Regardless of where this fight goes, there are reasons to be interested in how they match up. With that said, these two will begin the fight standing across from each other, so I will start with the striking statistics.


Unsurprisingly, both fighters have great technical skills, and, offensively, they have similar profiles. They both utilize the jab effectively. Each fighter throws more jabs than power strikes and does so with very high accuracy. They also both have knockdown power, higher than the welterweight average, logging eight knockdowns apiece in the fights analyzed. Punch-for-punch, St. Pierre’s is higher. Their power strikes land with good accuracy, though again St. Pierre has an edge. The widest differentials here are Diaz’s pace and St. Pierre’s defense.

In prior fights, Diaz has controlled the cage, using his dangerous “Stockton Slap” in high volume. He generally outpaces his opponents in standup striking by about 50 percent, though he was unable to do so in his recent fight against Condit. Overall, Diaz’s pace of significant strike attempts is the highest of any fighter on the card. While he is accustomed to dictating the pace of fights, St. Pierre’s technical and controlling style is the perfect foil to Diaz’s volume.

On the flipside, St. Pierre may match his opponents in pace, but between his own high accuracy and his opponents’ poor rate of landing strikes against him, the champion gets the better of standup exchanges in the long run. His head striking defense is actually quite amazing when put in context: St. Pierre continually faces the best welterweights in the world, and, yet, they cannot land strikes at even half the average rate of accuracy for the division. Diaz’s power head striking defense is slightly above average, but his jab defense indicates some willingness to eat a few extra shots. Fortunately for Diaz, the numbers show he is much less likely to be knocked down than the champion per strike landed, which again complicates the balance of power.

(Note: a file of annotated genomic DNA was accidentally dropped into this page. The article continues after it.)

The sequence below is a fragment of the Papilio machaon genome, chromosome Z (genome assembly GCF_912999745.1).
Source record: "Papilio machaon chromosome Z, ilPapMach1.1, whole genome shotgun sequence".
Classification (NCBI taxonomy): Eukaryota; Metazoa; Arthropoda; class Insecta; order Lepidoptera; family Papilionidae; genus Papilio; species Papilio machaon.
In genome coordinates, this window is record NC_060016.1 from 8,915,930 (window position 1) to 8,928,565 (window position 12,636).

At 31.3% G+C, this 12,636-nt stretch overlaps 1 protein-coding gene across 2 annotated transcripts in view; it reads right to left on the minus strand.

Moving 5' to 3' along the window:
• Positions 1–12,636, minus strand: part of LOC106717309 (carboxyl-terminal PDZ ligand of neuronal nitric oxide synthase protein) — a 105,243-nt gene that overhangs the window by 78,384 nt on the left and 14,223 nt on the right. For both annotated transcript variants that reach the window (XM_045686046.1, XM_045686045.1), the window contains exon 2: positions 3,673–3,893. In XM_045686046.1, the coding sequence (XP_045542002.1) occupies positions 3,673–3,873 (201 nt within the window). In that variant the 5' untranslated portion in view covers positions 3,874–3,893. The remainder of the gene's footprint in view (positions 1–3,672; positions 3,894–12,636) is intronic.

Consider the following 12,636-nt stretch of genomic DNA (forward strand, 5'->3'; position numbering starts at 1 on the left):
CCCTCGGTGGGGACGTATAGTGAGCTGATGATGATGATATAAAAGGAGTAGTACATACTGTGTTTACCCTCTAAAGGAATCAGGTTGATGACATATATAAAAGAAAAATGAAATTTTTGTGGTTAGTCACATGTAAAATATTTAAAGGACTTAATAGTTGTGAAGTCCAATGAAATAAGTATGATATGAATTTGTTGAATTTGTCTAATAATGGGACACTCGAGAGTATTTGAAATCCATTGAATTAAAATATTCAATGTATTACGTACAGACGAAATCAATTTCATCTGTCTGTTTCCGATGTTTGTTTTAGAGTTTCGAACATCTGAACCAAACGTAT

In terms of varying the standup attack, St. Pierre will be more likely to work the body and legs, while Diaz focuses primarily on boxing and head strikes. St. Pierre’s standup will be more varied, and, as is always the case with a disciplined fighter, the strikes and combinations will often serve as setups for more dangerous or strategically important attacks. Diaz, in contrast, tends to wade forward, eating some combinations but stalking opponents with a barrage of punches almost exclusively to the head. Only two percent of Diaz’s standup strikes are leg kicks, the lowest of any fighter on the UFC 158 main card. These tradeoffs will certainly make for an interesting first few exchanges. Even so, let us not overlook where this fight might end up going, and that is to the floor.


The defending champion’s wrestling is one of the most effective weapons in the UFC, and he attempts takedowns at a rapid clip. His 78 percent takedown success rate has resulted in 75 takedowns landed, which puts him atop both FightMetric UFC career records lists. While Diaz has historically attempted takedowns almost as often, his success rate is much lower. In fact it is one of the only metrics in which he is below average for the division. GSP also has the edge in takedown defense over Diaz, so the numbers give the edge to the champion if he wants to fight on the ground.